Social Purpose. It’s all marketers seem to talk and care about these days. But what do consumers think? Is it possible for brands to talk about and advertise social purpose, whilst retaining the trust and loyalty of their followers? Our recent Future Of Beauty Research
discovered that 68% of consumers are uneasy about brands supporting ‘woke’ causes, and 26% even believed that a lot of brands are appearing inauthentic as a result of trying to support causes.
Reading those stats, you may not think it’s possible for Health & Beauty bands to talk about or support these issues. However, there are brands in the sector who have managed to strike the right balance and show this can be done in an authentic, genuine way that won’t turn off consumers.
Here, we’ve taken a look at 5 brands, big and small, who have done just that, ensuring their brand values and products are rooted in the causes and issues they support.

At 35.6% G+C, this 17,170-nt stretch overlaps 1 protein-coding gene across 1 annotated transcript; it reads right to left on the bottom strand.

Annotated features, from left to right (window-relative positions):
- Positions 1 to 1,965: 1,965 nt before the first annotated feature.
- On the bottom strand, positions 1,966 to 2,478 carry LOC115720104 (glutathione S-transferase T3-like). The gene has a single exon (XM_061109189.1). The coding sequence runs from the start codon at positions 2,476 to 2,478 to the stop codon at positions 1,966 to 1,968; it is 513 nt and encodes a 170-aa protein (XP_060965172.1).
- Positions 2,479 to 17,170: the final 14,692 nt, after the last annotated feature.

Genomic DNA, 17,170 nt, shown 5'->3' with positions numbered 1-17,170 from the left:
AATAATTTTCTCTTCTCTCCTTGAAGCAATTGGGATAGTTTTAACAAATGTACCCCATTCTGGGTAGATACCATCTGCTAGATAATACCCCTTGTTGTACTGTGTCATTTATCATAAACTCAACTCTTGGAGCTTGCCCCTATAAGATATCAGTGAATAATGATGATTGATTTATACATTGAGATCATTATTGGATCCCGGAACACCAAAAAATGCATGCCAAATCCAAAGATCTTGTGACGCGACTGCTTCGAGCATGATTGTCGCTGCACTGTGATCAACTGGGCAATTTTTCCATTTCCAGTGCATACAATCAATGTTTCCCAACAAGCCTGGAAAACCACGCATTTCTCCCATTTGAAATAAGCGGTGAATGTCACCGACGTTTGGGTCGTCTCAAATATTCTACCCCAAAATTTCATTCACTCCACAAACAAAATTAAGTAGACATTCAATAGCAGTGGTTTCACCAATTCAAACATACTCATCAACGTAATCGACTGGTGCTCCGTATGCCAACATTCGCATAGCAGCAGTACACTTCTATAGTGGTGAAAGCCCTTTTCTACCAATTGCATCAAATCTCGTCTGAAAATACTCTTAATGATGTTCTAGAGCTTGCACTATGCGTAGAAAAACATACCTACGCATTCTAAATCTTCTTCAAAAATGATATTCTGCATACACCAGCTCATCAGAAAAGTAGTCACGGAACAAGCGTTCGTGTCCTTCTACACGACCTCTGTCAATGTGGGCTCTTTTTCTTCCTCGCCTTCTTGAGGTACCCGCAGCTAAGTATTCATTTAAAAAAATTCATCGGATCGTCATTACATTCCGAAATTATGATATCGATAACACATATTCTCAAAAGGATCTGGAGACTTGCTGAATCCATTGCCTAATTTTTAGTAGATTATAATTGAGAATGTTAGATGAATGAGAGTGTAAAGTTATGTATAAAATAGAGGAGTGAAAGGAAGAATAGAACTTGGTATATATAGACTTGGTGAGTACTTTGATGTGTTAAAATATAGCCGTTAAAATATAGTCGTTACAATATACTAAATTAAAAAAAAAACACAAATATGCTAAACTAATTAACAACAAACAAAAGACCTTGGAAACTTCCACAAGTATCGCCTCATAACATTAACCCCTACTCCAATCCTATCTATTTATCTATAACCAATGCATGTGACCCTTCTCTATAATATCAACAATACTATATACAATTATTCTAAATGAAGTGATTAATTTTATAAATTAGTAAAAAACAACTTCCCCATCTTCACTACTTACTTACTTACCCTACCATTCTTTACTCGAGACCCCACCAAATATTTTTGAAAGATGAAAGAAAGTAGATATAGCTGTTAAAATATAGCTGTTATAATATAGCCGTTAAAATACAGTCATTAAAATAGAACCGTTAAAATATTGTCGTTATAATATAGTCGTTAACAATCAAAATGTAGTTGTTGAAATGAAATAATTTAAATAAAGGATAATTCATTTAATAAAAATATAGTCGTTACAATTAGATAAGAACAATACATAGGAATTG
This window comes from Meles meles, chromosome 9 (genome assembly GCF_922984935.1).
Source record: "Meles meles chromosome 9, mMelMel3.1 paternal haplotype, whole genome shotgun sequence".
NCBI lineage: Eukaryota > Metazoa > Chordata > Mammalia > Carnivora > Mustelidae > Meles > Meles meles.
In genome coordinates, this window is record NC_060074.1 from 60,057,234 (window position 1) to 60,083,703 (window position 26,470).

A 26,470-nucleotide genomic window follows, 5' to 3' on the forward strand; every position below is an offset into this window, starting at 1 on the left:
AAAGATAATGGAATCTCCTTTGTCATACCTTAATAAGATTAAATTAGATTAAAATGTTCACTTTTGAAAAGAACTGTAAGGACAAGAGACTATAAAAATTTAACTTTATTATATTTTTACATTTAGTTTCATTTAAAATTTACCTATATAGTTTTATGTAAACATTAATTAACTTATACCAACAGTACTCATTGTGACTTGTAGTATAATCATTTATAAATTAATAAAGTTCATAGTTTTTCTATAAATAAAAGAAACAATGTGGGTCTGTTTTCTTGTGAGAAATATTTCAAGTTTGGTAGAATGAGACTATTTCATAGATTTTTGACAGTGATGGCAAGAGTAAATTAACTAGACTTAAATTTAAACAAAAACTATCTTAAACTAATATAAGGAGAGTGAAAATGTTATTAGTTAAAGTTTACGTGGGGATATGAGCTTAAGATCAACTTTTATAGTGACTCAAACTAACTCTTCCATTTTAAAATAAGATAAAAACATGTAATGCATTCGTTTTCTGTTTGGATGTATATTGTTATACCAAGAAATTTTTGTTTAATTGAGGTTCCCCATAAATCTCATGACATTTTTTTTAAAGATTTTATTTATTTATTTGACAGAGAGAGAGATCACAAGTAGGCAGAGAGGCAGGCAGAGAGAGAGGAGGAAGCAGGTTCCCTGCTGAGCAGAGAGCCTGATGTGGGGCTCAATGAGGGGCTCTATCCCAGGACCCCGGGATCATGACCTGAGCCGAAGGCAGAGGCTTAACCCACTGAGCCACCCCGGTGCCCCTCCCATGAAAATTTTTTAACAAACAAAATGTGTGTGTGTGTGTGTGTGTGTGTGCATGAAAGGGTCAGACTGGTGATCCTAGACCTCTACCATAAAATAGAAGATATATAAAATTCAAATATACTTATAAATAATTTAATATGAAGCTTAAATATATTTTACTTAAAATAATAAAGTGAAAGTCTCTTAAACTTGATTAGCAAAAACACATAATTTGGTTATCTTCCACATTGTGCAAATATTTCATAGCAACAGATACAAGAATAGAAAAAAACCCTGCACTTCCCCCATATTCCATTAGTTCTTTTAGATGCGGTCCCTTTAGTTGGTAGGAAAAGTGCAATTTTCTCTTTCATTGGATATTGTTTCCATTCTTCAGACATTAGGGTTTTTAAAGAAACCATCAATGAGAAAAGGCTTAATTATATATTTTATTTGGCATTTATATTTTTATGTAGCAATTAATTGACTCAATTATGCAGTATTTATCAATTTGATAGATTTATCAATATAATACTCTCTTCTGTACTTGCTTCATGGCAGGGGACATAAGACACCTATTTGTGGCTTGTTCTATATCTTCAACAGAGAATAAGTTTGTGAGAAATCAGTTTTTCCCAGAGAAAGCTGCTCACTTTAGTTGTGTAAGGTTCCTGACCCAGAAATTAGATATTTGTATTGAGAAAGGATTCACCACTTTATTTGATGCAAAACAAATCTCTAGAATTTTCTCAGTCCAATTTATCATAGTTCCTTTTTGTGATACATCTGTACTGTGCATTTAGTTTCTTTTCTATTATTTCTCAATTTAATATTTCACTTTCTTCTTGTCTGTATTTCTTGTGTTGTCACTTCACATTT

Dove launched their worldwide ‘Real Beauty’ campaign
in 2004, which aimed to build self-confidence in women and young children by promoting the topic that beauty is made for everyone. They aimed to widen the definition of beauty and offer a broader, healthier and more democratic view; and that their support for body confidence could be seen to be something that the Dove team felt passionate about.
And, unlike some brands & causes which are picked up and then dropped just as quickly, Dove have continued the campaign - it hasn’t been a fashion or fad they ran with for a year before moving on.